Unlike other board games, chess is not known by many names and most alternative names describe different variants. One name, however, is the game of kings. It may seem obvious why as the objective of the game is to ensure that your king is kept safe while trapping your opponent’s king, but it goes all the way back to the sixth century in India.
Why is chess called the game of kings?
Chess is known as the Game of Kings because of the most important piece in the game is the King, or Shah, in Persian where the game originated. And the game ends when in Shah Mat, which means, “The King cannot escape”. When the game originated in India, the game was primarily only played by royalty.
Many players know that the game of chess as we know it today stems from India many centuries ago, but not many know the full history of Chess. While some details have been lost as time has gone on, there is still a lot that we know about the rich history of the game so let us get into it.
It is likely that the first game of chess ever played was in India and then spread to Persia and China through trade. While this is the best theory, there is no definitive proof of this and in fact, certain people will argue that it began in Persia or China or even elsewhere. The exact location for the game is not too important, though, as we have seen it evolve over time with new rules from different cultures, such as the special move, en passant. In any manner, chess is truly a global game.
If you’re curious, you can read more about who invented Chess.
In what is believed to be the original game of chess, there are some differences compared to the game that we play today. For example, the bishop is a European adaptation of the elephant originally used. Pawn promotions are not well understood of the old game, but all theories point to it being very different.
Many pieces’ moves were also limited. Another interesting part of the game is that it was played on a board likely borrowed from another game without dark or light squares. Perhaps the biggest difference, however, is that games did not end in checkmate or stalemate. A player would win by capturing the other king (something that would occur after a “checkmate,” but could also happen without it). You would also win by stalemating your opponent. The implications of this on your ELO would change dramatically!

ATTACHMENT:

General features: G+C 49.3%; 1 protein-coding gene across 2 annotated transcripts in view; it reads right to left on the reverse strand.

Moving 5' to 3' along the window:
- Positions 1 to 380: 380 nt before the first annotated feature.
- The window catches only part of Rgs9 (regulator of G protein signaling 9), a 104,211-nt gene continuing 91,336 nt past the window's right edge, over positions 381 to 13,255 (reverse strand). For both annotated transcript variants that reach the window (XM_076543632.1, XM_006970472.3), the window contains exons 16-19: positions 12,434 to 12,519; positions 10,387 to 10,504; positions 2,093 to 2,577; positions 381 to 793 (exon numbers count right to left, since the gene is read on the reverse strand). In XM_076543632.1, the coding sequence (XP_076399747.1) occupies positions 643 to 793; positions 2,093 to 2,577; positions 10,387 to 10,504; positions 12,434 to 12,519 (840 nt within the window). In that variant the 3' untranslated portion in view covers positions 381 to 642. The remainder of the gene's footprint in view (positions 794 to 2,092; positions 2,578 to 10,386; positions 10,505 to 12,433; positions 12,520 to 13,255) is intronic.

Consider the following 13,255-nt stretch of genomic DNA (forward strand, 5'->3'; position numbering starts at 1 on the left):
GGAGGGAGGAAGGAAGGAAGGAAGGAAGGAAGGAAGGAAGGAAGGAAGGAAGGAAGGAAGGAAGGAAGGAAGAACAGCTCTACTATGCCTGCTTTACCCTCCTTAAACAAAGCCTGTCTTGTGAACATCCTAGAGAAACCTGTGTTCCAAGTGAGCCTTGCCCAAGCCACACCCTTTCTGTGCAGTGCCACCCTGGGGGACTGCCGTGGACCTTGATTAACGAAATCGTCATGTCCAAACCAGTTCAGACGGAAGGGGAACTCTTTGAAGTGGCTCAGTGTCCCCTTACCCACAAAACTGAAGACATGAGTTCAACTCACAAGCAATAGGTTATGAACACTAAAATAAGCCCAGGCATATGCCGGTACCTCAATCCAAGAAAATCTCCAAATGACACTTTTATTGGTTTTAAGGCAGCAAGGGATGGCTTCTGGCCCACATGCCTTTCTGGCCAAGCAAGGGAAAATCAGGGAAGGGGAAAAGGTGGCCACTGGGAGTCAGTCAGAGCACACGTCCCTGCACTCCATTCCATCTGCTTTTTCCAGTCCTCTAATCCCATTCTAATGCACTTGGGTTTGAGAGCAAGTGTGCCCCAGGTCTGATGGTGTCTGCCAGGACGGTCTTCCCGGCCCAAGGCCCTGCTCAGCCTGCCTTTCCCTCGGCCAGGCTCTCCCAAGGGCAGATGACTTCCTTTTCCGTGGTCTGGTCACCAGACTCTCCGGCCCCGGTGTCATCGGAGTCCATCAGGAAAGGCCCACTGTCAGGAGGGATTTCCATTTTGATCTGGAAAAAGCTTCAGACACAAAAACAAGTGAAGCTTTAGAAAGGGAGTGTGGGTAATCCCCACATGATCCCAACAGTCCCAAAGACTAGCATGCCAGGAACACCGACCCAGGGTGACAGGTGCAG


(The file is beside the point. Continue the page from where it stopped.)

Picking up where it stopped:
The only piece to keep the same name between the Indian game of Chaturanga and today’s game of chess is the king. This is symbolic of the significance that the King has in the game and the societies that the game was played in when it was first invented.
Legend states that Chaturanga was invented by the tyrannical king Shahram to stress the importance that each individual played in his kingdom, Shihram. In many ways, the game was centered around the king, including the objective to win and the kings starting in the middle of the two back ranks, protected by all the other pieces. He supposedly ordered everyone to play the “game of kings.” This quickly spread to other kingdoms as the game grew in popularity.
Why was Chess Played in Ancient Times?
Chess has obviously always been a game of strategy. Since it is turn-based, you cannot necessarily rely on speed or any quality other than predicting the response to your own moves. As a strategy game based on wit, there were a few uses at the time. The first was as we discussed earlier as a symbolic tool, but it wouldn’t have worked unless there were other reasons to play. Chess was a recreational game played by almost everyone, but it was also taught to younger persons in order to get them thinking about strategy and become wiser.
As a game of wisdom and strategy, chess naturally became a measurement of those two concentrations in people. Soon, it became used as a way of representing war and was even used for training and modeling warfare.
Many military leaders throughout history have touched on the differences and similarities between war and chess and while it is not a perfect allegory, the use of strategy and tactics can enhance the decision-making required when moving real troops around a real battlefield. Even as it made its way through Europe, the knights and serfs (pawns) were represented in military, life, and the game.